Maryland Football's 2012 Season in Review: Special Teams

Howard Smith-US PRESSWIRE

Kicking off (get it?) a review of Maryland's season with special teams, a mixed bag that encapsulated much of the Terps' year.

A lot went wrong for Maryland football in Randy Edsall's first year in College Park, but perhaps the most disappointing unit a year ago was special teams. The Terps were in the bottom three in the ACC in 2011 in punt returns (despite having the hugely-dangerous Tony Logan on the roster), kickoff returns, and field goals, plus a shockingly-bad 119th nationally in kickoff coverage. Long a Terrapin stronghold under the stellar Ray Rychleski, the special teams had decayed into the weakest of weak links.

As expected, Edsall mixed things up quite a bit for year #2 - some planned, some not. Lyndon Johnson was relieved of his duties in favor of former Clemson special teams coach Andre Powell, with The Prez moving to a full-time linebackers coach. Freshman Nathan Renfro took off his redshirt and instantly became a competitor at punter, while Aussie Brad Craddock was brought on board in July. Stefon Diggs came into the program and took control of the vacant return spots. Heck, even the long snapper was new, with Greg Parcher replacing graduating Tim Downs.

Yes, it was something of a much-needed facelift. The restoration received a blow, however, when Nick Ferrara struggled with a hip injury in preseason and missed the first several games of the season - an injury that turned out to be career-ending for the junior kicker. In a season full of fateful, high-profile injuries, that one is perhaps the most overlooked.

So Craddock, an Aussie rules punter who had minimal experience as a place kicker, was thrust into the fire, and Maryland's special teams strode forward. The results? On the whole, probably better from last season, but still a decidedly mixed bag - and, in some areas, worse than mixed.

What Went Right: The big thing? Clearly Stefon Diggs, who was lightning in a bottle as a return man. You'd think that someone with his elusiveness and stop-start quickness would be at home as a punt returner, but it was in the kick return game where he really excelled. He finished third in the ACC and thirteen nationally in kickoff returns, averaging 28.52 a return - for comparison, in Torrey Smith's best season, he averaged 25.93. And Diggs, of course, took two to the house, most significantly a 103-yarder that proved a deciding factor in Maryland's win over Virginia. For an offense that struggled so mightily for much of the season, Diggs consistently providing good field position - and sometimes points all his own - was a massive factor, almost immeasurable when you consider the infectious, energizing component. There's no reason to believe he should be anything other than a downright elite return man next season, if he isn't already.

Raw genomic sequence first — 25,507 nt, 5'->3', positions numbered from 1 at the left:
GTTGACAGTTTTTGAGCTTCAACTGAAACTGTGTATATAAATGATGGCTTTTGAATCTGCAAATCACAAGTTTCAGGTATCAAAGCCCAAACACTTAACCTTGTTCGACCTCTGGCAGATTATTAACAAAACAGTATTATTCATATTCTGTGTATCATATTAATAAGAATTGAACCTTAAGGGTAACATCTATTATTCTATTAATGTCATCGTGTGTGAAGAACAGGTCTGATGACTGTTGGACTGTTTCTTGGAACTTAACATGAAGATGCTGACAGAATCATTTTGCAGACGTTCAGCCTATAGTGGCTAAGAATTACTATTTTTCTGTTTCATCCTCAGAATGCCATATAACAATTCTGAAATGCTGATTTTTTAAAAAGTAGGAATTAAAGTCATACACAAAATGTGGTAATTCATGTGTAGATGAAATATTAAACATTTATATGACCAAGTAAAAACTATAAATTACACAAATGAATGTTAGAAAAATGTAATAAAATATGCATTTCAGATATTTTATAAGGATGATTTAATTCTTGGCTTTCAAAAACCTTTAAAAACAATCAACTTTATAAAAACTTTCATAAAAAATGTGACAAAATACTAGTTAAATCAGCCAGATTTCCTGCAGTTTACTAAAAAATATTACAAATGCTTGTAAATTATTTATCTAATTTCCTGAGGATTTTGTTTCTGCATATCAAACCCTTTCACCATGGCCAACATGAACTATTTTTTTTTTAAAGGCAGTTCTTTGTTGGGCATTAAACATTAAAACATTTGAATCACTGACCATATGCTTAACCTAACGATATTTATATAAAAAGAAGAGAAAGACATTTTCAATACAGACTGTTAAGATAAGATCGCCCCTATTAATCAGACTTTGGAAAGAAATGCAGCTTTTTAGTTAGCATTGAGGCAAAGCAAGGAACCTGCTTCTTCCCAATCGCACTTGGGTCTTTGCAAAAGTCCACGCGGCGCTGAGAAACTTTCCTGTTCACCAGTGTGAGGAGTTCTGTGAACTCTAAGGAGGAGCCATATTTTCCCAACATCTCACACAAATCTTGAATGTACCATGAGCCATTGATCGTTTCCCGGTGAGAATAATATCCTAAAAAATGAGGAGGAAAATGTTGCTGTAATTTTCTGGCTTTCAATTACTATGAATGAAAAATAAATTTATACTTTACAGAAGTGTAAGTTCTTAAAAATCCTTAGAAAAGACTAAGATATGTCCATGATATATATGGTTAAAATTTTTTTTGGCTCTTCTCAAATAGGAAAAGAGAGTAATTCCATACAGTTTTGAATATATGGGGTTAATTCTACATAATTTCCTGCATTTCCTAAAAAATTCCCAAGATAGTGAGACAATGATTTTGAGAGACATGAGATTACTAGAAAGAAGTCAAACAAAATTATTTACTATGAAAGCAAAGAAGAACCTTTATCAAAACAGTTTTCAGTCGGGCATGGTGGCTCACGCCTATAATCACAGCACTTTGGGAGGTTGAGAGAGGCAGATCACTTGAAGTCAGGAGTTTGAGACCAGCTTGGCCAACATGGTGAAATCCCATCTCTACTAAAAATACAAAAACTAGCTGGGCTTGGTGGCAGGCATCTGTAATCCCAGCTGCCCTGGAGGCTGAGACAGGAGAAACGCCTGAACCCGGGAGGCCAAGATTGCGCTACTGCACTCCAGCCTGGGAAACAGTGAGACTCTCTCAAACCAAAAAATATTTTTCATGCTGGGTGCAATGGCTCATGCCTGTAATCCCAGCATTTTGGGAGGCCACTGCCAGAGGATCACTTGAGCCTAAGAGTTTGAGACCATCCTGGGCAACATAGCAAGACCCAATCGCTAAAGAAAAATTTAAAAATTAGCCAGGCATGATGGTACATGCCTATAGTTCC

What really worked for Diggs as a return man - his burst, which made it impossible to contain him if he could find a hole - didn't necessarily translate to returning punts, but he was fairly effective there as well, averaging over 10 yards a return, good for fifth in the ACC. But we'll have more on this in a bit.

And to Powell's credit, kick coverage did improve somewhat, as Maryland finished sixth in the ACC and 57th nationally there. (Craddock's consistently short kicks had something to do with that, to be sure. But hey, I'm taking everything I can get there.)

Individually, the Terrapins also unearthed a few special teams warriors, namely Ryan Schlothauer - 15th in the team in tackles, surprisingly - and Tyrek Cheeseboro, who had 11 tackles of his own and a forced fumble despite missing a game. Schlothauer, a senior, is moving on; Cheeseboro, though, is just a true freshman, and could develop into a real force as a special teamer over the next few years. With a name like "Tyrek Cheeseboro" and a knack for making plays in return coverage, he's a fan favorite waiting to happen.

What Went Wrong: Well, we all know it's coming, so might as well start at the most obvious place: placekicking. You get the impression that Craddock, a late addition with little experience in the American game, was brought on as a long-term play. Aussie rules punters don't placekick, after all, so there was always going to be a fairly substantial learning curve for him. But when Ferrara went down, Maryland had few other choices: it was Craddock, Renfro (also a punter by trade) or walk-on freshman Brendan Magistro. And Craddock won.